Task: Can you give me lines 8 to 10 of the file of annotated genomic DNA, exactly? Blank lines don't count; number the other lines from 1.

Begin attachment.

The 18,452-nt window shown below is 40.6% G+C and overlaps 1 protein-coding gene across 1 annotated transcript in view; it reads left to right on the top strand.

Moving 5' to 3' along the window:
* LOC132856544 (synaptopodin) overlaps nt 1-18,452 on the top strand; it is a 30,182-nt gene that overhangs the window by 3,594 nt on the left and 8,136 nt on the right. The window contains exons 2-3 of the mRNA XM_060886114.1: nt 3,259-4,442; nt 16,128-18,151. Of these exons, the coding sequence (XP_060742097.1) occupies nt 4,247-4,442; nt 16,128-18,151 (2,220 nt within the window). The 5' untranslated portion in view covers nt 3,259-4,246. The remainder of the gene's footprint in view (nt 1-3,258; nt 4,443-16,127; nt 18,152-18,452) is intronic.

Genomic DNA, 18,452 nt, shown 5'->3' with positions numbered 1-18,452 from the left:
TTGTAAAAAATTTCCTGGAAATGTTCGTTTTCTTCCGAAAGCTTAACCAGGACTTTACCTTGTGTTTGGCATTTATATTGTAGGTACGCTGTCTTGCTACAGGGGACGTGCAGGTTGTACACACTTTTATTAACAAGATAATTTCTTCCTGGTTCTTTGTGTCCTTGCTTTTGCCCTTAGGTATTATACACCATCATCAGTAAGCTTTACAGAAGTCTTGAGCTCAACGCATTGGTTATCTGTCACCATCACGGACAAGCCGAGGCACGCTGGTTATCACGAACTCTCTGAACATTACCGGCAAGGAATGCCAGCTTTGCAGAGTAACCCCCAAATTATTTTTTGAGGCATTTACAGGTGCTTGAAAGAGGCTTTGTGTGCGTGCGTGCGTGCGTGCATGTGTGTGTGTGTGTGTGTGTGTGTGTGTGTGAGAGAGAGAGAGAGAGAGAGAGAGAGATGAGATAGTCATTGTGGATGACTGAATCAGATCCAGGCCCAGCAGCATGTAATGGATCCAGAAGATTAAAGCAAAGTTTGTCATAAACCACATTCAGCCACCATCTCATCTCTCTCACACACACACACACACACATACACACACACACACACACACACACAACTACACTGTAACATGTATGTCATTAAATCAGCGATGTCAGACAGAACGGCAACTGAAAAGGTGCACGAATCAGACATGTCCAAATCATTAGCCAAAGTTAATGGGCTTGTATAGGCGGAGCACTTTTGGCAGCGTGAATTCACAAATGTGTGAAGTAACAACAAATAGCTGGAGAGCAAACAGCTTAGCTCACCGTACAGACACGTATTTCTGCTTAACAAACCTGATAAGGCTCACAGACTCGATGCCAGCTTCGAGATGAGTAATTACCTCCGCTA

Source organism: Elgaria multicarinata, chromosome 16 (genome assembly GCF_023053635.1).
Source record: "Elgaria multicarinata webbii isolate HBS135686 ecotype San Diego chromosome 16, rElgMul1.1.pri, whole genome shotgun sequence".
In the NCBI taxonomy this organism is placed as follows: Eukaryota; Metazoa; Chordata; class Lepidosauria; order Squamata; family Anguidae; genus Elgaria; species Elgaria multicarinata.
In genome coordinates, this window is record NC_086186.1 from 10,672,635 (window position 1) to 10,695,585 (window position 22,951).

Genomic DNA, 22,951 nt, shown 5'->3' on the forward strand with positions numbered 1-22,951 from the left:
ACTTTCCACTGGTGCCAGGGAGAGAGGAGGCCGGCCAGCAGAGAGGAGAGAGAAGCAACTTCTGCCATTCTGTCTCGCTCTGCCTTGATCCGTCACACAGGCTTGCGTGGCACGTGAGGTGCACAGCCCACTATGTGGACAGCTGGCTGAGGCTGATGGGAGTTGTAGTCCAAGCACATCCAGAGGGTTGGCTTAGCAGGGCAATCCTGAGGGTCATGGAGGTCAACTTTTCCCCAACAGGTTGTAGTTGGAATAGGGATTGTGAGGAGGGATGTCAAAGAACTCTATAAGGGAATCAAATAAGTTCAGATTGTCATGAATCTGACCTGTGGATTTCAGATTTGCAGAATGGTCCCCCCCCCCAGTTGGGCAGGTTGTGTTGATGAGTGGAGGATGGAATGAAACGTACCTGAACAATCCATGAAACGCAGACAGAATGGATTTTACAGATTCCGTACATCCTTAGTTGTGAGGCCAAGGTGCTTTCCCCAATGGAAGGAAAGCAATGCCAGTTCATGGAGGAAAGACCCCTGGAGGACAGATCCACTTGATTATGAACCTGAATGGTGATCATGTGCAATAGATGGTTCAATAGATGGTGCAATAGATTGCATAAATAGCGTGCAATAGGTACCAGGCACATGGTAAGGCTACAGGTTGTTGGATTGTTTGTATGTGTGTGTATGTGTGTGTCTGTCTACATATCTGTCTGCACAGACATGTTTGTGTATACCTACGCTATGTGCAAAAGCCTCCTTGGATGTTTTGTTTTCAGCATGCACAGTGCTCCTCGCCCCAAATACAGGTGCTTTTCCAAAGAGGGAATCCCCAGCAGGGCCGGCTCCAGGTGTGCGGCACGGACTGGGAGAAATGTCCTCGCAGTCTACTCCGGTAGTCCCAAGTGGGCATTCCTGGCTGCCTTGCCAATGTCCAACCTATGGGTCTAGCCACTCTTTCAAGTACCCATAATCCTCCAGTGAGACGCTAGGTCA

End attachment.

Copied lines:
In the NCBI taxonomy this organism is placed as follows: Eukaryota; Metazoa; Chordata; class Lepidosauria; order Squamata; family Anguidae; genus Elgaria; species Elgaria multicarinata.
In genome coordinates, this window is record NC_086186.1 from 10,672,635 (window position 1) to 10,695,585 (window position 22,951).

Genomic DNA, 22,951 nt, shown 5'->3' on the forward strand with positions numbered 1-22,951 from the left: